THE Guyana Shore Base Inc. (GYSBI) is constructing two new berths at a cost of US$16 M to boost its capacity to accommodate Platform Supply Vessels (PSVs) at the Muneshwers Houston Port Complex. The berths– berth three and berth four– which are set for an October 2021 completion date, will allow PSVs space to anchor, similar to that of a wharf. The berths are being constructed using the Open Cell Sheet Pile (OCSP) system, a first-of-its-kind technology to be used in Guyana, which was patented by American engineering consultant company, PND Engineers, Inc. Currently, GYSBI has two berths– berth one and berth two– which facilitate transport on the southern half of its Plantation “A”, Houston, Greater Georgetown location.
These berths were constructed in 2015 and, currently, can only accommodate a 70-tonne crane. The soon-to-be-completed berths will be able to accommodate a 300-tonne crane given the innovative OCSP system.
The OCSP system consists of vertically arranged driven flat sheet piles that act as membranes to retain soil and is particularly ideal for civil and structural applications.
Minister within the Ministry of Public Works, Deodat Indar, during a visit to the site on Wednesday, noted that the OCSP system is an innovative system that would facilitate heavier cranes and would allow Guyana access to heavier lifts for the transportation of goods, tools, and equipment to and from offshore oil platforms and other offshore structures instead of those lifts going to another country. “I am pleased with the development that I am seeing here. I understand by the end of October that that project will finish which will allow Guyana to do the heavy lifts. As you know, right now heavy lifts are being done in Chaguaramas or Galeota in Trinidad and all of the services associated with those heavy lifts, whether [it] is transportation, crane services, logistics brokerage, all that is done in Trinidad, and then put on vessels and then it goes straight offshore. With this development now, it will happen in Guyana, to go into Guyanese waters, and we could pride ourselves on that,” said the minister.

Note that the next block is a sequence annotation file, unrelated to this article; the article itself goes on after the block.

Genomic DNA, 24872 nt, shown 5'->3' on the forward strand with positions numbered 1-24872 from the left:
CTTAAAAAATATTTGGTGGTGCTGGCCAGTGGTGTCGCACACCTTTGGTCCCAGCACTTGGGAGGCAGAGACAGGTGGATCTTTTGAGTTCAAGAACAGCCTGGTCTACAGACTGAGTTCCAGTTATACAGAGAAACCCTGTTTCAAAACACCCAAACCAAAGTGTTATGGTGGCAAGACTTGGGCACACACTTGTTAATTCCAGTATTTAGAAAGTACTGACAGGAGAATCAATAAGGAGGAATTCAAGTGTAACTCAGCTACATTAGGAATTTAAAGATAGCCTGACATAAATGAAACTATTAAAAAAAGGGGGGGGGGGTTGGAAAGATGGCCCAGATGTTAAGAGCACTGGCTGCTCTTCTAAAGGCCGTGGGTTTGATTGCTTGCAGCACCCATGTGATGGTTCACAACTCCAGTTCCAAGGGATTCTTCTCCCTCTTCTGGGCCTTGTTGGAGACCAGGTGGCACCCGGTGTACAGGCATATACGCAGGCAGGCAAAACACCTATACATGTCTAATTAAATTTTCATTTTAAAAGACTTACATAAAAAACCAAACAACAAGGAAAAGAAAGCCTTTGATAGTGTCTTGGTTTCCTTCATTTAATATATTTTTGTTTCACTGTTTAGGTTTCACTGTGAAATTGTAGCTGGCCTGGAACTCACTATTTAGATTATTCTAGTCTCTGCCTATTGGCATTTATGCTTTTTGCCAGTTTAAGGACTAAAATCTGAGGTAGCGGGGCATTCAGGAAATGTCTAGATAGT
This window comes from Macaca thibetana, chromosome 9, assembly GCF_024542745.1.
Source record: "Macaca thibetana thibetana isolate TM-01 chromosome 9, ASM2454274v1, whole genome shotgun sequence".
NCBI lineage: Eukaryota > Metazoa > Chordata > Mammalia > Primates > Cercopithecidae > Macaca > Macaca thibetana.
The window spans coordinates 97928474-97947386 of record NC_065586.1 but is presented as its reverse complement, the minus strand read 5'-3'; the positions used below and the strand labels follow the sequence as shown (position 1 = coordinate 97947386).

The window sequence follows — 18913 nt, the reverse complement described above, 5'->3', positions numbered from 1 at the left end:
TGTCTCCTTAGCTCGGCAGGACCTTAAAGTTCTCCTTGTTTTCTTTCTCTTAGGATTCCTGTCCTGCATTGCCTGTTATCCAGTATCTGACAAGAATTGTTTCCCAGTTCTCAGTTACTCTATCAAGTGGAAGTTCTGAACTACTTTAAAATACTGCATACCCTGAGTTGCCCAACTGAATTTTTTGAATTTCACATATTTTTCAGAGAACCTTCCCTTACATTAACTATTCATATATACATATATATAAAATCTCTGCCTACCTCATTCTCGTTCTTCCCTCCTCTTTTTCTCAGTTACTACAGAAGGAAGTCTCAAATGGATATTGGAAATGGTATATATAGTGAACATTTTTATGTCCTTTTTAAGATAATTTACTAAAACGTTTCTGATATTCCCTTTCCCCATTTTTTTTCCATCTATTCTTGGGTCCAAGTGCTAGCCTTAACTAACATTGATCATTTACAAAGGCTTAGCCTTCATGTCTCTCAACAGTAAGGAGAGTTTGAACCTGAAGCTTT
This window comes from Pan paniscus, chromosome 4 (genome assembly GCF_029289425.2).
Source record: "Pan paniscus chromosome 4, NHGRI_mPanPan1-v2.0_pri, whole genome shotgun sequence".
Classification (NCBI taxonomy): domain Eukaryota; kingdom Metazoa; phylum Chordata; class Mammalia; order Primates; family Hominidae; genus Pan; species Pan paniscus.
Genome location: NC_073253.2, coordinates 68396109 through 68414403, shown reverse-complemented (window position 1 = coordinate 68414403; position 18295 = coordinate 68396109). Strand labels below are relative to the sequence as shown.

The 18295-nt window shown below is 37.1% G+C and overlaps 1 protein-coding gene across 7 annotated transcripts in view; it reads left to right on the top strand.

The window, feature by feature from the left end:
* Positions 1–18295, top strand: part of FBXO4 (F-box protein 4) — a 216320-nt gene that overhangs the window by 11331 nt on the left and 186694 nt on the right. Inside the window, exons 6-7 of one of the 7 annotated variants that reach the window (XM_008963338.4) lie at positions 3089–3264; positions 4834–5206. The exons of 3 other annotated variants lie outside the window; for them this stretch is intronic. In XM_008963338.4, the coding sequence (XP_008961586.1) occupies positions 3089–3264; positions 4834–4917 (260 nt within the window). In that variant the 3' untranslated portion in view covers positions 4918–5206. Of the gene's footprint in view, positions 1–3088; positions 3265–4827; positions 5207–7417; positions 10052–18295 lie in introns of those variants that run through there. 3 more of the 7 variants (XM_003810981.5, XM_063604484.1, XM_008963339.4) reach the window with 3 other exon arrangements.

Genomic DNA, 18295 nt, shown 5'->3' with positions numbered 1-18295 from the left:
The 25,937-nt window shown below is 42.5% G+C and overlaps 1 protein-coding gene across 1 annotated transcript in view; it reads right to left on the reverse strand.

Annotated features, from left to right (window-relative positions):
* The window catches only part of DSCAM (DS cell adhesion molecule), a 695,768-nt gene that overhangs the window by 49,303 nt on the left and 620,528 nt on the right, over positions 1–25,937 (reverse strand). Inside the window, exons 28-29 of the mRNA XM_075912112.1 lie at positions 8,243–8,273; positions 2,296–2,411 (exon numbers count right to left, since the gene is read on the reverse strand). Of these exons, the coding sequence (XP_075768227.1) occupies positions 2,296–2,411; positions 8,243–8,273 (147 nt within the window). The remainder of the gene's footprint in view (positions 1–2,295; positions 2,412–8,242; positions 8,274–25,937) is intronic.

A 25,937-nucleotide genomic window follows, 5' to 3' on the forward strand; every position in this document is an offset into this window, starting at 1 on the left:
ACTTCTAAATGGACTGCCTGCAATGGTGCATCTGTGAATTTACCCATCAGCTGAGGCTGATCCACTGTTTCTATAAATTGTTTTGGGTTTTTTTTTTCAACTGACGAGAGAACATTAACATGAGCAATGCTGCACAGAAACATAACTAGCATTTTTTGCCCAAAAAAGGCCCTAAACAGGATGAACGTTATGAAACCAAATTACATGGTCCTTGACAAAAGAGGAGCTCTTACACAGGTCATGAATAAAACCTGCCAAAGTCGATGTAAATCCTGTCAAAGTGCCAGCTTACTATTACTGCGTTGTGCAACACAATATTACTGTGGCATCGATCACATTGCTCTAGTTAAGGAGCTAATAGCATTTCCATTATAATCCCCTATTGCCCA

He lauded the company’s innovativeness as well as its commitment to the utilisation of Guyanese in its entire process, noting that local transsorters, contractors and even sand providers were partnered with on the project to ensure a boost in the economy. Meanwhile, Richard Kansinally, GYSBI’s Project Manager, stated that the new open cell systems eliminate the need for heavy tieback and extra-long sheet piles to get the required strength to facilitate weight on the berths. Berth three, according to Kansinally, will measure approximately 90. 8 meters while berth four is 94.2 meters. Collectively, the new berths would measure 185 meters. He noted that PSVs are specially designed to supply offshore oil and gas platforms with sizes ranging from 50 to 100 meters (160 to 330 ft) in length. He noted that these berths would allow for two ships to simultaneously offload or onload at GYSBI.
“What will happen now is that we can use a 300-tonne crane any part of the berth to take 200-tonne load; we’re not restricted because it’s only piled here or piled there. Anywhere that we build, we could put a crane of 300-tonnes,” he explained. In his remarks, Robin Muneshwer, Director of Muneshwers Limited, a partner of GYSBI, disclosed that the organisation intends to shortly begin construction of a fifth berth on the southern section of the waterfront, with the intention of facilitating commercial vessels. This will be an extension of some 1500 feet.
According to Muneshwer, once docked at the berth, the commercial vessel would occupy about 200 meters which would take up just under two berths at any one time. This, he said, would negatively impact opportunities for PSVs to dock at the Muneshwers Houston Port Complex. Muneshwer indicated that currently the GSYBI provides jobs for 350 Guyanese and another 140 will be added to that number following the construction of the two berths. “Shore base represents 350 jobs right now that would have been lost if we didn’t exist. What we’re doing now is an even further extension of that activity and that further cements our position as the premier shore-base in Guyana,” he said.